A new book, reportedly co-authored by Joseph Ratzinger and Cardinal Robert Sarah, cautions against calls to re-examine the law of priestly celibacy. Anthony Egan SJ explores what may be behind the timing of the book and the larger issues at play in a Church that is divided on a number of theological issues and pastoral approaches.
Josef Ratzinger, former Pope Benedict, has just weighed in and then backed out of the debate surrounding the partial relaxation of celibacy for Catholic diocesan clergy in Amazonia.
In a new book From the Depths of Our Hearts, to be released in French on Wednesday 15 January, which he apparently co-authored with Cardinal Robert Sarah, he spoke out against relaxing the rule of celibacy for diocesan priests in the Latin-rite Catholic Church. According to various reports, the retired pope expressly stated that Pope Francis should resist considering any change to the religious discipline.
“I humbly beg Pope Francis to … veto any weakening of the law of priestly celibacy, even limited to one or the other region,” he is recorded as saying, the latter a reference to the recommendation of the recent Amazonian Synod to ordain to the priesthood married deacons and mature married men of good standing in local communities where celibate clergy are not present.
Shortly before publication, Ratzinger asked that his name and signature be removed from the book. His secretary Archbishop Georg Gänswein claimed that he had not approved being named as co-author, but had simply contributed a text that his ‘co-author’ Cardinal Robert Sarah could do with as he wished. Sarah has denied this.
Poor timing and signs of dissent
What are we to make of this?
As parts of the book were published in the French newspaper Le Figaro earlier this week, a storm erupted, less about Ratzinger’s contribution – which seems consistent with his previous stand on celibacy – than its timing and possible political ramifications.
As church historian Massimo Faggioli of Villanova University in the United States observed, “It interferes with a synodal process that is still unfolding after the Amazon synod … and threatens to limit the freedom of the one pope.” This seems to Faggioli (and many of us) an attempt to influence Pope Francis, who has the final right to make decisions on what to do with the Amazonian Synod.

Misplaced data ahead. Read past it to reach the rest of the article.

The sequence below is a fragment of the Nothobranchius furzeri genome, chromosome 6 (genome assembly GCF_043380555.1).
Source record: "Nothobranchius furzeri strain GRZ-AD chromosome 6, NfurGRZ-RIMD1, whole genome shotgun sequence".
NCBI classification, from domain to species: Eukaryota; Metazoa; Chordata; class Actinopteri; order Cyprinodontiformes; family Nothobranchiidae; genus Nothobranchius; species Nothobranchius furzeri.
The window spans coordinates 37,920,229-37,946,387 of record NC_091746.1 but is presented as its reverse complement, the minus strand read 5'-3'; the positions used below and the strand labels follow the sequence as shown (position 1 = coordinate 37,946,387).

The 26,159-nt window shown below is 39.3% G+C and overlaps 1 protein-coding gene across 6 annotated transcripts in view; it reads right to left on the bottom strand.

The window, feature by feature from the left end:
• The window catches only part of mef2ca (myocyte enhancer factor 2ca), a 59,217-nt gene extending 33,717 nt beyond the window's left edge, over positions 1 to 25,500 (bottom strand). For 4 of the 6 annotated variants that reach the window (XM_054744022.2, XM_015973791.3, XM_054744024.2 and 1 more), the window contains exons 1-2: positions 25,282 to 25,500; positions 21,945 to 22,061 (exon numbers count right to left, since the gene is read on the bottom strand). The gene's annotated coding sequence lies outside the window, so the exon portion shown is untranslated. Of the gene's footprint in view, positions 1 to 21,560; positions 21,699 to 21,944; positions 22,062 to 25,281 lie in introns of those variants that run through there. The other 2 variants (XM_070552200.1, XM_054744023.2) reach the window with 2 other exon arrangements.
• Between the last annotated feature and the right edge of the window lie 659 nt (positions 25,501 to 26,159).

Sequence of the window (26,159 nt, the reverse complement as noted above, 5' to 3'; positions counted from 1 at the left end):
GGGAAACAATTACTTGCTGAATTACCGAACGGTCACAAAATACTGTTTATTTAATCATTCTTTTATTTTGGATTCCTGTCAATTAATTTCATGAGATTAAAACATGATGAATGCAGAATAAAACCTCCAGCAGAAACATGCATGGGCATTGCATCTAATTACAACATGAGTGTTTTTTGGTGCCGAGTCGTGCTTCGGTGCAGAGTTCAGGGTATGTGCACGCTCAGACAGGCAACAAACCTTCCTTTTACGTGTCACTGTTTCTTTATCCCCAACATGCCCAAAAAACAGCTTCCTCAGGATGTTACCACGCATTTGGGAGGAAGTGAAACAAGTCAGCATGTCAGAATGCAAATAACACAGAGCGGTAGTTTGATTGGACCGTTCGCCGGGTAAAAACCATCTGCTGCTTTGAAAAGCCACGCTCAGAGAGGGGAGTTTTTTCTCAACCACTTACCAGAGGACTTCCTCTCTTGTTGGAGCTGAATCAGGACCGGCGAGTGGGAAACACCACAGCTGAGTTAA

Now, one might argue that expressing an opinion or advising Francis is itself innocuous, indeed a duty of any theologian who feels strongly about an issue and wishes to examine it systematically and responsibly. The problem is that by Ratzinger or others around him invoking the title of Pope Emeritus there is a risk of implicitly claiming more than this.
While I’m sure it was not his overt intention, it could be read by some as a challenge to Francis’ authority. Those familiar with the turbulent history of the late medieval papacy – of popes and anti-popes – might even detect a whiff of schism. At very least it suggested that Ratzinger had (I hope inadvertently) set himself up as a focus of unity for the anti-Francis faction in the Church.
The latter part of Faggioli’s comment is possibly a reminder that the concept of a pope emeritus is at best an anomaly, at worst theological nonsense. There is no such thing as a pope emeritus in Canon Law. At best it might be kind of religious ‘journalistic shorthand’, a term that has become associated with the former pope. When other popes have resigned in the past (so long ago that perhaps we have forgotten the historical details of such processes, few as they are), there was no question of such an idea – ex-popes returned to their earlier clerical state, whether cardinal, bishop or priest.
It is possible that in making such a statement as pope emeritus, Ratzinger recognised that he had (once again I qualify this with words like ‘perhaps inadvertently’ or ‘unintentionally’) potentially undermined the very governance process of the Church that he himself upheld so strongly as both Prefect of the Congregation for the Doctrine of the Faith and later as Pope.
To his credit, he has intervened to correct this.
Fear of change is the real issue
Though in doing this he has done the right thing, I suspect the ramifications of the affair will persist. It highlights the divisions in the hierarchy over celibacy (which is not news) but suggests the extent to which sections of it opposed to Francis are prepared to go to undermine a papal authority which recently so many had studiously upheld. If, as the reports have suggested to observers, Ratzinger was himself manipulated, even deceived, it raises questions about the integrity of some of the anti-Francis faction.
It may also hint at a division between those cautious about Francis’ reform of the Church and those who are willing to use any means to block them. Could this be a hint of dissent among the dissenters?
It is also ironic because it is by no means an open and shut case that Pope Francis will relax the discipline of celibacy in Amazonia – or anywhere. From what I’ve observed of him, there is no evidence on Francis’ part of a strong personal desire to end celibacy. What is there, manifested in the proposal’s inclusion in an approved synodal final report, is a willingness to engage with the question from a variety of angles – and an openness, however cautious, to a more synodal style of governance. It is perhaps the latter, more than the issue of celibacy, that Francis’ opponents fear more.